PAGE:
Here Comes the Moon
The last time a total solar eclipse was visible from the U.S. was about 40 years ago, on February 26, 1979. And it’s been nearly a century since a total solar eclipse was visible coast to coast. I was a senior in high school here in Billings. Oddly enough I was in a broadcasting class at the career center during the eclipse. To safely view the solar eclipse that will cut a dramatic shadow across the United States on August 21, you’ll need a special pair of ultra-dark sunglasses. The demand for these glasses has skyrocketed and of course that means scams have entered the market.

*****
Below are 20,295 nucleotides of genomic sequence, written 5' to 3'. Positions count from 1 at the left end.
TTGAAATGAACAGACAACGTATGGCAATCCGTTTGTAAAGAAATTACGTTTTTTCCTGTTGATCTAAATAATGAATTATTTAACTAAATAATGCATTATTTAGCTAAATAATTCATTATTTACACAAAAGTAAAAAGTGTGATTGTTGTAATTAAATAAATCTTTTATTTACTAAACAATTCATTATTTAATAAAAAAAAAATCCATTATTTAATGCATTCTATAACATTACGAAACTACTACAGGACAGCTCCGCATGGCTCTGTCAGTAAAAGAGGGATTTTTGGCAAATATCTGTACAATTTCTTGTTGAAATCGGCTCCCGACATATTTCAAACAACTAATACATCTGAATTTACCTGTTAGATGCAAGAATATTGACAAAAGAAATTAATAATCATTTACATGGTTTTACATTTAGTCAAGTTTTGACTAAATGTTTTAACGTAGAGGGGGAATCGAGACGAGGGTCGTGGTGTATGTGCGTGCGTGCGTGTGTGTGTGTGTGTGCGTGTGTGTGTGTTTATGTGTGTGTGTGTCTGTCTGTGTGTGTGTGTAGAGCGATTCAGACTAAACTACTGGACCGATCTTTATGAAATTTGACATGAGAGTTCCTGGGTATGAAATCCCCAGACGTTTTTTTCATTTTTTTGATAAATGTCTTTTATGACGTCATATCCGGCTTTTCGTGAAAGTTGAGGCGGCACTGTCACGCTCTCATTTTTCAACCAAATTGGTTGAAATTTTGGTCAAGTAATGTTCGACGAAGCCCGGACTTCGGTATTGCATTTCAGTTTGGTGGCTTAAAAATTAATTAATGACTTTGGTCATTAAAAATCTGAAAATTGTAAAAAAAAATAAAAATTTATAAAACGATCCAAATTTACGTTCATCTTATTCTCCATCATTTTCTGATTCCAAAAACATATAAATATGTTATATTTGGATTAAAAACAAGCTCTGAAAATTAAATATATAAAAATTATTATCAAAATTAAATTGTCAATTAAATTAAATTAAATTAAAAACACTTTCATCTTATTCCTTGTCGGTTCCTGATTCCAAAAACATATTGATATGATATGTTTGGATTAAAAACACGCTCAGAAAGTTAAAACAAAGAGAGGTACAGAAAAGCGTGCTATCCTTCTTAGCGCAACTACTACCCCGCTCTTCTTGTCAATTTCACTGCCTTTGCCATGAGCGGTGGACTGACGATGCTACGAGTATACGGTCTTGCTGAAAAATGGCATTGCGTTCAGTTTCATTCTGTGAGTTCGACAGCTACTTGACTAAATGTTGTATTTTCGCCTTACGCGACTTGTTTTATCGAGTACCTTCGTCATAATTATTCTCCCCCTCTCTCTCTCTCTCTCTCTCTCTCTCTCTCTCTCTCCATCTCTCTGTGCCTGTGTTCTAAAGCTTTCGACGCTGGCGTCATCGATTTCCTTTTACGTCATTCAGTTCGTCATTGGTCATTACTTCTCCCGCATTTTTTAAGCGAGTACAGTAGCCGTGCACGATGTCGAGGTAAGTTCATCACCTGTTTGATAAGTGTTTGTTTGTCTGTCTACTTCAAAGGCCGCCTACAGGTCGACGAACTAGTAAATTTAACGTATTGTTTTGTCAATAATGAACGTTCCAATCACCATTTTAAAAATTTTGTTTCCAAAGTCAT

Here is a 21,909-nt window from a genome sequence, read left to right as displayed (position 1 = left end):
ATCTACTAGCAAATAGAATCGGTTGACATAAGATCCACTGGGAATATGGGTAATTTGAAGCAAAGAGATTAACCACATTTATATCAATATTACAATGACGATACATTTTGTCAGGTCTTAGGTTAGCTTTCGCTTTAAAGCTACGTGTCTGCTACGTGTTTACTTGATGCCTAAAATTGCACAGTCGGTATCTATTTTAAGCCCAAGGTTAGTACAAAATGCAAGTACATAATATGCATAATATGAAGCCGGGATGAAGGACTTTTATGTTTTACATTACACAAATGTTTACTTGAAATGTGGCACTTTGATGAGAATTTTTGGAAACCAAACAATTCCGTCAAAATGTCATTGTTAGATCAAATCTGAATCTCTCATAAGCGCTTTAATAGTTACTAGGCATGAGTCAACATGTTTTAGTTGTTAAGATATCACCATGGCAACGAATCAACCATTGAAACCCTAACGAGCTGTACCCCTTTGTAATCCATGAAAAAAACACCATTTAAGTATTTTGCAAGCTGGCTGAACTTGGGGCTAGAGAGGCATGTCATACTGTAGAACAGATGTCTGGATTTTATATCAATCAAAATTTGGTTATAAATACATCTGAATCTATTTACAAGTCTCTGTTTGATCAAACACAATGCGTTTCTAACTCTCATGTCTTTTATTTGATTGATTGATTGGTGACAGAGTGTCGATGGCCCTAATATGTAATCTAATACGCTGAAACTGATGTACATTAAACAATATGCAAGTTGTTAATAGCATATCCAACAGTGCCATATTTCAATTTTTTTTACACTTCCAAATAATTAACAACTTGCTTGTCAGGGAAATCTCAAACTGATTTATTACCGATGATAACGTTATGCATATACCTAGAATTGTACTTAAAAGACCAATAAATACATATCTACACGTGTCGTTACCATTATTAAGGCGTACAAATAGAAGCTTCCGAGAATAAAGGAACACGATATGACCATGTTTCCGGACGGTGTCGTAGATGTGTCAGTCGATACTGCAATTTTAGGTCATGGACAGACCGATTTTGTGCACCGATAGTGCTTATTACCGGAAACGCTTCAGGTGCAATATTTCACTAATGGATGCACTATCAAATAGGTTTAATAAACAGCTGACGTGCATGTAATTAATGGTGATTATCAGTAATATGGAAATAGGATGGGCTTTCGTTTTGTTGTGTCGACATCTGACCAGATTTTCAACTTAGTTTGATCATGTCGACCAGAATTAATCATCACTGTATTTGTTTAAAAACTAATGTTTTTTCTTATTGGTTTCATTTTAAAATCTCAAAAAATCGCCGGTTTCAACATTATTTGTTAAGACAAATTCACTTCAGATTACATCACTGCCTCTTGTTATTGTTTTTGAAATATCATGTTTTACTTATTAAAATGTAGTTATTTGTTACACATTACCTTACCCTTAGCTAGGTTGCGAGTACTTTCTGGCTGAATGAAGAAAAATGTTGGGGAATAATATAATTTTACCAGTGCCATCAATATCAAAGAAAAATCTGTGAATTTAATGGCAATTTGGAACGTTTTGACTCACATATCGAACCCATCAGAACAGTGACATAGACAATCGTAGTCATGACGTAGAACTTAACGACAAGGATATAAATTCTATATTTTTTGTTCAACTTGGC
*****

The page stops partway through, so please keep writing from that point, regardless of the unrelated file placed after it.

The American Astronomical Society (AAS) says buyers should be skeptical of glasses even if they’re stamped with an ISO seal. The organization also has a list of retailers that stock glasses made by verified manufacturers at some (but not all) of their locations. They include 7-Eleven, Best Buy, Lowe’s and Walmart. If you’ve already purchased a pair of specs, AAS has a tip for testing them out.
When you put them on, “you shouldn’t be able to see anything…except the sun itself,” the organizations says. “If you can see lights of more ordinary brightness through your eclipse glasses or handheld viewer, and you’re not sure the product came from a reputable vendor, it’s no good,” AAS said in a statement.
The group also warns against using some eclipse-viewing home remedies — such as sunglasses or wearing a welding mask. Ordinary sunglasses are not up to snuff. Just be safe. For Billings it will peak at 11;39am Monday morning.